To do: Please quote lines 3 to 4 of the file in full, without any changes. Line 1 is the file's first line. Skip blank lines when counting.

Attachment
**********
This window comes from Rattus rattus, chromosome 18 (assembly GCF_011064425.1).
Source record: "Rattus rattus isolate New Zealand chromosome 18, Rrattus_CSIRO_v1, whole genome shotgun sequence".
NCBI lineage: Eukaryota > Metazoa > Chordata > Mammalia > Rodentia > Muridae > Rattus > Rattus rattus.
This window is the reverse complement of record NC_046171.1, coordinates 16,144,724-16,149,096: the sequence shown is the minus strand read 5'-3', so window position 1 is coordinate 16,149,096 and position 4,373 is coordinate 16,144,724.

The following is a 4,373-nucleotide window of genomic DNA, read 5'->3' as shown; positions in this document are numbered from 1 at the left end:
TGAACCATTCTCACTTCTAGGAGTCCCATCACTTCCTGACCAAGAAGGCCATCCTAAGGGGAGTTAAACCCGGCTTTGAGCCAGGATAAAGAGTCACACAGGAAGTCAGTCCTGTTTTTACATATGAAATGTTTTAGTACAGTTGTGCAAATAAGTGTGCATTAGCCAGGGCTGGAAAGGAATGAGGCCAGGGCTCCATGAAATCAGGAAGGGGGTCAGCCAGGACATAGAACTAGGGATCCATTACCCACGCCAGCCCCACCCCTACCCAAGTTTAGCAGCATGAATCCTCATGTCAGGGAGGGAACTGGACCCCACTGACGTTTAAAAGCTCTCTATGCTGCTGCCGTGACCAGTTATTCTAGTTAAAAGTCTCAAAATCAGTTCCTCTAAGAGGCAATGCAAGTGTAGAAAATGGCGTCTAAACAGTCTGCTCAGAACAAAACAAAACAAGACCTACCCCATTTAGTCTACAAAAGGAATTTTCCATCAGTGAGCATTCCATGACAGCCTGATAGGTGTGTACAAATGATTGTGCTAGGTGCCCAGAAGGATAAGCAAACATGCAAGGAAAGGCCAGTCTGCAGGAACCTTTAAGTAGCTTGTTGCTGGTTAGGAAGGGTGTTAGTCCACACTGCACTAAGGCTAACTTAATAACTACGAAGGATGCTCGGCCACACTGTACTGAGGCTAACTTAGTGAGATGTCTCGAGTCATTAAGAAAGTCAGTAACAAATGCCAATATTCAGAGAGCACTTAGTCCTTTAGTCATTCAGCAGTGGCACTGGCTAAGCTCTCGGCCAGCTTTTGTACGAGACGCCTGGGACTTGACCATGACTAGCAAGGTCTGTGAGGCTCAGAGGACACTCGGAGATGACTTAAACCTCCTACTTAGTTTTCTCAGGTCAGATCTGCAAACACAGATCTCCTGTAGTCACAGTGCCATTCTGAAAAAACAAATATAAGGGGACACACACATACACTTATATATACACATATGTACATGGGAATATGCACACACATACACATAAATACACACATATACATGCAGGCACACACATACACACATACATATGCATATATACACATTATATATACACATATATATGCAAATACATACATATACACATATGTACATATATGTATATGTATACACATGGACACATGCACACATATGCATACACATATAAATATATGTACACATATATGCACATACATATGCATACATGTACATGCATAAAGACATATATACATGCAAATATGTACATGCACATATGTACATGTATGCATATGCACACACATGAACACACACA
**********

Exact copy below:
NCBI lineage: Eukaryota > Metazoa > Chordata > Mammalia > Rodentia > Muridae > Rattus > Rattus rattus.
This window is the reverse complement of record NC_046171.1, coordinates 16,144,724-16,149,096: the sequence shown is the minus strand read 5'-3', so window position 1 is coordinate 16,149,096 and position 4,373 is coordinate 16,144,724.